New plan aims to help small businesses in rural, minority communities

Small businesses in low-income neighborhoods and rural communities received some big help on Thursday, as the Small Business Administration (SBA) announced a $10 billion plan to directly help these businesses get up and running once again.

"We have a mission, [and] that mission is to make sure the forgotten communities are not forgotten," said White House Entrepreneurial Policy Advisor Ashley Bell.

As soon as the Paycheck Protection Program (PPP) went on line, the money got nabbed up, and that left a lot of small businesses. With the $10 million plan also comes a lifeline of sorts.

"This is for that CEO that's also the secretary, the janitor and every other hat that they wear. This is for the folks who need a little help, who wear so many hats to provide the goods and services in your community," said Bell.

Bell says the money is being set aside for forgivable loans, specifically for businesses in rural, minority or other underserved communities.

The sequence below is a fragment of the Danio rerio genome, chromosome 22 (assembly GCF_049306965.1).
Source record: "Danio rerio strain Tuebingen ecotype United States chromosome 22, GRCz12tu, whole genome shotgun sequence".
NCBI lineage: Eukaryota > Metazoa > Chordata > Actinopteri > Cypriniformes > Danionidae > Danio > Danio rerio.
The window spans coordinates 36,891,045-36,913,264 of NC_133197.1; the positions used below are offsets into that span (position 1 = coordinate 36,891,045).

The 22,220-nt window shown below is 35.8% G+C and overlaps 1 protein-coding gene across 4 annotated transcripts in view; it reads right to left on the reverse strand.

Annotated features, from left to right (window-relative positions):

"It's important because the women and minority businesses that haven’t been able to take advantage of PPP, many of those challenges are around not having banking relationships, technical assistance to know how to access these funds," said Bell.

The money will be lent exclusively to community development financial institutions (CDFI).

"In every community, you’re going to have CDFIs. They’re mission-based, which means they were solely created to deal with the underserved populations in your community," said Bell.

The forgivable loans are meant to be used to pay employees, rent and insurance, so as they open up, they are ready to go. Bell says the President asked for money to be set aside for these businesses in opportunity zones.

"These are areas where we know if they get access to capital, they can thrive, and so by protecting this money and keeping it in a separate pot from the big banks and companies, we are able to make sure this gets to those who need it and they don’t have to fight with the big businesses to get it," said Bell.

Small Business Administration